December 5, 2023

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Minn. families will save as Biden closes ‘family glitch’ in ACA

Minn. families will save as Biden closes ‘family glitch’ in ACA

Tens of thousands of Minnesotans who spend a large portion of their income on health insurance — or haven’t been able to afford coverage at all — will qualify for federal help next year, following a long-awaited change to the Affordable Care Act.

Estimates are that across the country more than 5 million people are caught in the ACA’s so-called “family glitch,” which President Joe Biden announced Tuesday his administration will fix.

“Under the current rules, a working mom is told as long as she can afford employer-based coverage for herself, she can’t qualify for premium subsidies to afford coverage for her family. Cover her, but not her family. But we’re going to change that,” Biden said at a White House event where he also signed an executive order directing federal agencies to continue work on improving health care access, coverage and benefits.

The ACA allows people who can’t get an affordable health care plan through their job — with affordable defined as less than about 10{6f90f2fe98827f97fd05e0011472e53c8890931f9d0d5714295052b72b9b5161} of their income — to buy subsidized coverage on federal or state marketplaces.

However, the 10{6f90f2fe98827f97fd05e0011472e53c8890931f9d0d5714295052b72b9b5161} household income limit doesn’t apply if the insurance offered through the employer is used to cover a spouse or children. That means some families are paying 25 to 30 percent of their income for coverage but cannot receive aid under the ACA, an official with the Biden administration said.

The Treasury Department is changing the rules to allow families that don’t have access to affordable health care to also qualify for tax credits to buy coverage on ACA marketplaces. The department intends to make the switch on Jan. 1, so people could get the aid in the next open enrollment period.

An estimated 200,000 Americans who don’t have insurance would get coverage under the change and roughly a million people won’t have to pay as much for coverage, according to the White House.

A dozen years after the ACA was signed into law, former President Barack Obama returned to the White House on Tuesday for his first event there since he left office. He said the historic legislation his administration pushed through laid the foundation for further progress but gaps remain.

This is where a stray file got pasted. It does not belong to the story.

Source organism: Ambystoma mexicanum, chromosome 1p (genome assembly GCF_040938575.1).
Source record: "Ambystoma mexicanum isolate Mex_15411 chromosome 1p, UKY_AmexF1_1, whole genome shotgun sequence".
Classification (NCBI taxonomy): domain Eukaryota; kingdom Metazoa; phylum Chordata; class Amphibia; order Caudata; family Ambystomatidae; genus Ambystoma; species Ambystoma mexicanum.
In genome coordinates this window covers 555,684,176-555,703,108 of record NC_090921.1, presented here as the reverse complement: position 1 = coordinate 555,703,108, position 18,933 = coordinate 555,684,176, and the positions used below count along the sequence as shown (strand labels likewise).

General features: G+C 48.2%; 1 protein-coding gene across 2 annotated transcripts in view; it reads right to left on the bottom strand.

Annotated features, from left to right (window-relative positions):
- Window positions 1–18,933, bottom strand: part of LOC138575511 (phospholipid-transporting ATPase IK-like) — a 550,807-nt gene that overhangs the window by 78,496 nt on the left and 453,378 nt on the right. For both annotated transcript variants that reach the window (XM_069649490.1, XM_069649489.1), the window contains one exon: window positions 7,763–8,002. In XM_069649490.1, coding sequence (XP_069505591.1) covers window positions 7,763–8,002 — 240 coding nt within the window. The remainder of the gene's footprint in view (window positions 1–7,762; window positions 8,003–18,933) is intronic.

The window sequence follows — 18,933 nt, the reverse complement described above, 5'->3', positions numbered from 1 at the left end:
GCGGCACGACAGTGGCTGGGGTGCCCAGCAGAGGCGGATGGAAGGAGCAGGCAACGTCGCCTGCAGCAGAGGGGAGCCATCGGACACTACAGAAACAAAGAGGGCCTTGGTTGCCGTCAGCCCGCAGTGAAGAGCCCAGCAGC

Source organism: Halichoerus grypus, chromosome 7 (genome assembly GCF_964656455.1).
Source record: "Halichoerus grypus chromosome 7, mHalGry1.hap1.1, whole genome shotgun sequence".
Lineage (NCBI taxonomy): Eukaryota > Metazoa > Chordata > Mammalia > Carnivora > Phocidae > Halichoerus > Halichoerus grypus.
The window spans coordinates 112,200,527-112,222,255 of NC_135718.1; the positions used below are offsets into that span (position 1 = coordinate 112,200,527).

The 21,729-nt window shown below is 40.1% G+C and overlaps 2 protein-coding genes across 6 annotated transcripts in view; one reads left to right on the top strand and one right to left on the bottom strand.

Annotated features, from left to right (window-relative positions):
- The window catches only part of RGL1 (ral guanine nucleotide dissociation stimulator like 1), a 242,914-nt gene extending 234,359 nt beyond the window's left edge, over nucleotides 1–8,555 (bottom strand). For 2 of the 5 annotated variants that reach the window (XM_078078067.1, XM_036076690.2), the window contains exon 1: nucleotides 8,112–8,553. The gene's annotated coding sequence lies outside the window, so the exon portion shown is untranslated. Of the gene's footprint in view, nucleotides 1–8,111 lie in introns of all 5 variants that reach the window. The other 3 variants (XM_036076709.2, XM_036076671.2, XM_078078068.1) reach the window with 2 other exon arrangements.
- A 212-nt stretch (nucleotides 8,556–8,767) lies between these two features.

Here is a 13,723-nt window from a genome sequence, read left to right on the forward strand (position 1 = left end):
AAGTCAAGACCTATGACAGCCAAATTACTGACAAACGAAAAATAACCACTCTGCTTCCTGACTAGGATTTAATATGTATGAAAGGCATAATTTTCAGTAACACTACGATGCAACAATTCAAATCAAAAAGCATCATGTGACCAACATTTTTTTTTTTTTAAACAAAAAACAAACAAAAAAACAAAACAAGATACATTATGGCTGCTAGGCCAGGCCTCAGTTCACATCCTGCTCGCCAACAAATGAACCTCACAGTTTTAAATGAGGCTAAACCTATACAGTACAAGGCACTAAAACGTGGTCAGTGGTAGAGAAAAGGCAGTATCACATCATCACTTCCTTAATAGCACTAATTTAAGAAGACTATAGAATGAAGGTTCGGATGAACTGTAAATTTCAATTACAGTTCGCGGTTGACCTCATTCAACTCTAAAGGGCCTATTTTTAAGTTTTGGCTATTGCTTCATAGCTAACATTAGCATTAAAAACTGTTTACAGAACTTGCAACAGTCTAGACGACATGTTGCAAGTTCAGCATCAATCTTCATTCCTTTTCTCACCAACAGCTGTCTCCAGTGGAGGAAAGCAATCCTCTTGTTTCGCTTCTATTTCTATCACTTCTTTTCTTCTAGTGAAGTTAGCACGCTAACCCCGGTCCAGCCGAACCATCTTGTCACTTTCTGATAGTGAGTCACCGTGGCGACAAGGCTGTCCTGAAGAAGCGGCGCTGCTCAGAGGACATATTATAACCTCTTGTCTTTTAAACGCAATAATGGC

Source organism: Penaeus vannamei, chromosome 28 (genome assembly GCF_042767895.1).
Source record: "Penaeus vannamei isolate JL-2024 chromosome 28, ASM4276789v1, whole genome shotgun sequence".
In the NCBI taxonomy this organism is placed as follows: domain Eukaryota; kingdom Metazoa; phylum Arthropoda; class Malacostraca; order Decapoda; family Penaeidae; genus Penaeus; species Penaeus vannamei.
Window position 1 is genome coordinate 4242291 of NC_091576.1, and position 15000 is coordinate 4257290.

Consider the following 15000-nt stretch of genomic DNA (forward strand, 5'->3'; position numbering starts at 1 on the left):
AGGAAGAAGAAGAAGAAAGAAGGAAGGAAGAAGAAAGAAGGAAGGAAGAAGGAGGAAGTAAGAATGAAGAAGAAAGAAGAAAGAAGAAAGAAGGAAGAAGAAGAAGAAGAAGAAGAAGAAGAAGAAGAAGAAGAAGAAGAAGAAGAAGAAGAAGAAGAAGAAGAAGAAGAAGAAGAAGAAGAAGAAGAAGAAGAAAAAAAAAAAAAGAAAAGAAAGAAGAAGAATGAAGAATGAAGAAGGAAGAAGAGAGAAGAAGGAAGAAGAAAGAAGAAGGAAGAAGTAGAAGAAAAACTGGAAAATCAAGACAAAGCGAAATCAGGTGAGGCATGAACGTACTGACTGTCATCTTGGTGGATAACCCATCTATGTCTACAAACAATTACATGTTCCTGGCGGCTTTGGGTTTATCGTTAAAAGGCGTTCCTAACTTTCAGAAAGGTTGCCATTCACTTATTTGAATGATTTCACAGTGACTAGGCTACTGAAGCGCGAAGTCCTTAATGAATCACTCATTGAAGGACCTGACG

“Even today some patients still pay too much for their prescriptions. Some poor Americans are still falling through the cracks. In some cases, health care subsidies aren’t where we want them to be, which means that some working families are still having trouble paying for their coverage,” Obama said.

Savage resident Allie Krueger, whose family has struggled to pay for coverage, was in the audience at Tuesday’s event.

Krueger lost her job as an entertainment manager during the pandemic and had to go on her husband’s insurance. She found out that she and her toddler son did not qualify for ACA subsidies, and without them the family’s insurance premiums amounted to about a quarter of their household income.

“Hopefully nobody has to experience what we went through … especially when you get laid off,” Krueger said. “We obviously had to cut back, we had to be creative in what we were doing and use some of our savings.”

Shortly after she was laid off, she found out she was pregnant with twins. Krueger said she “just talked to anybody who would listen” about the situation — including calling Democratic U.S. Rep. Angie Craig.

“I’m so thrilled that the administration is taking this long-overdue action to lower costs for working families like the Kruegers,” Craig said in a statement, noting that she pressed the White House to address the “family glitch” last year and introduced legislation aimed at addressing the issue this year. Both Craig and Democratic Sen. Amy Klobuchar were among a small group that stood behind Biden as he signed the executive order.

Roughly 62,000 Minnesotans could save thousands of dollars each year on their health insurance premiums with the change, Craig’s office estimated.